The pathogen Xylella fastidiosa has been hitting the headlines in the UK recently, because there is growing concern over the risk of it reaching the UK shores and not being caught quickly. This bacteria ultimately causes a leaf scorch that, over time, progresses throughout the crown of its host, and will eventually cause tree mortality. Because it’s not native to the UK, its introduction would potentially be very significant, given no native tree species have any form of resistance to it. Furthermore, as it may attack a huge variety of trees and plants, understanding a little more about its biology is certainly something that should be pursued. With that in mind, I thought I’d look at a study from the District of Colombia, Washington, USA that sought to investigate the population structure of the bacteria in an urban streetscene, with specific focus upon how the bacteria associated with the constituent tree species.
Within the District’s street scape, infected trees of the species Morus alba, Platanus occidentalis, Quercus coccinea, Quercus palustris, Quercus phellos, Quercus rubra, and Ulmus americana had foliar samples taken from their structure, which were then taken into the laboratory and the constituent Xylella fastidiosa sequenced (DNA sequencing). Most samples were taken from trees displaying visible symptoms of infection, though some were also taken from trees, or locations upon an infected tree, where there were no symptoms (asymptomatic). The table below gives a breakdown of exactly what samples were taken from which trees.
Following DNA sequencing of all the samples, it was identified that there were five different ‘sequence types’ of the bacteria Xylella fastidiosa. These sequence types were almost exclusively unique to a specific tree genus, though one sequence type (ST-9), whilst found predominantly in oak, was also found in an elm sample (this specific sequence type has been found in elm before, and also sycamore). This near exclusivity of different sequence types occurred almost always, in spite of the fact that many study locations were comprised of infected trees of more than one of the species studied (for example, a site may have contained both mulberry and oak, or elm and sycamore, and so on). Curiously, the elm infected by a type found otherwise only on oak was not near to any oak tree.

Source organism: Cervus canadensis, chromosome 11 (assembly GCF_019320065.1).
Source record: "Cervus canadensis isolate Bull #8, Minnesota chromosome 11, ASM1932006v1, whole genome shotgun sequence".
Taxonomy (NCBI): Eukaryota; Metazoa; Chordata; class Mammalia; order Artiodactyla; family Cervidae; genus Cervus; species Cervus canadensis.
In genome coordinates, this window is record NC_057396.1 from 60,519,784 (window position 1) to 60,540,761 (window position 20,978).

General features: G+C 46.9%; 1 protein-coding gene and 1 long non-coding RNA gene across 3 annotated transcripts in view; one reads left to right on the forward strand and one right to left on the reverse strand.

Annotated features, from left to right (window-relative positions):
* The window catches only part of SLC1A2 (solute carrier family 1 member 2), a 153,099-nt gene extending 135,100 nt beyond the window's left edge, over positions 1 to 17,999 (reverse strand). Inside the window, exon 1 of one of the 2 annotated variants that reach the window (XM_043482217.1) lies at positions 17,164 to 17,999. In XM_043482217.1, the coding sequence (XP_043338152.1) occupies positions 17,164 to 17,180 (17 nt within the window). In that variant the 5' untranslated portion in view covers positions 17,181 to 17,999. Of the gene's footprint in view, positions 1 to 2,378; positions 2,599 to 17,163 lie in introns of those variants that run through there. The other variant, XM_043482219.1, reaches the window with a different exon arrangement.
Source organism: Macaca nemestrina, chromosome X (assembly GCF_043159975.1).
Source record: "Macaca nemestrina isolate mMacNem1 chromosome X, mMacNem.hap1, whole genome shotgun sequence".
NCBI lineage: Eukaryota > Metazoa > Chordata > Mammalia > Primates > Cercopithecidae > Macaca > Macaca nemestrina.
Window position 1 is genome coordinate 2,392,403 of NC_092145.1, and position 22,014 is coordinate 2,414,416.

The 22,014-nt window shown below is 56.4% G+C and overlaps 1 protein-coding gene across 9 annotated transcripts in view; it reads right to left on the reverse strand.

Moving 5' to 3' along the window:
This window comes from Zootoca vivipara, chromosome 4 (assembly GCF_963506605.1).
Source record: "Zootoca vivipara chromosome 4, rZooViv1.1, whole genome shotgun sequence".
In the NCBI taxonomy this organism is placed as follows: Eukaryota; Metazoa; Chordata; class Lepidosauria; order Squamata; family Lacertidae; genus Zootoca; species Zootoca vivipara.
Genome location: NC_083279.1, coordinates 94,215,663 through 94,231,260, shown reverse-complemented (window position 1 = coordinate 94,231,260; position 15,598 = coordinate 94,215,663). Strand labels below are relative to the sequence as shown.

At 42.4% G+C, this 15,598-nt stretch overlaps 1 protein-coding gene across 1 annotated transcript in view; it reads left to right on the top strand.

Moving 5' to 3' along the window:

This host specificity is important, because it means that a sequence type infected mulberry is highly unlikely to ever be pathogenic towards oak, for example. However, other studies have shown that ST-8, found here only on sycamore, could also be found on oak and elm. Therefore, certain sequence types may have the ability to infect more than one tree genus, though this is certainly not true for all sequence types.
In this sense, a few comments can be made: (1) Monocultures are certainly to be avoided, for those tree species that are susceptible to Xylella fastidiosa. They can swiftly become very extensive inoculum bases for the bacteria as a group, and if they succumb to the infection then an entire swathe of trees can readily be wiped-out. By planting and maintaining healthy populations of an array of tree species of different genera, the impact of Xylella fastidiosa can be reduced (though only in urban areas – outbreaks in woodland settings would be far more impactful, because of a reduced diversity of tree species).
(2) Management of the bacteria can be worked down to the sequence type level, and this may prove to be a double-edged sword in terms of management. In a positive light, because cross-contamination of a sequence type is likely to be quite infrequent, targeted management approaches can be created that are specific to the particular strain of the bacteria and specific to the area of infection. Of course, this is also concerning, because one control method for one sequence type may not necessarily work for another, and for those sequence types that do have more than one potential host genus, adaptations on the genetic level may enable it to branch-out to infect other tree genera as well, or become more adept as infecting peripheral species and genera in its current host range. This latter consideration may be one reason why limiting monocultures is important, as the build-up of the pathogen in a suitable inoculum base may potentially increase its pathogenicity.
Source: Harris, J. & Balci, Y. (2015) Population Structure of the Bacterial Pathogen Xylella fastidiosa among Street Trees in Washington DC. PLoS One. 10 (3). p1-11.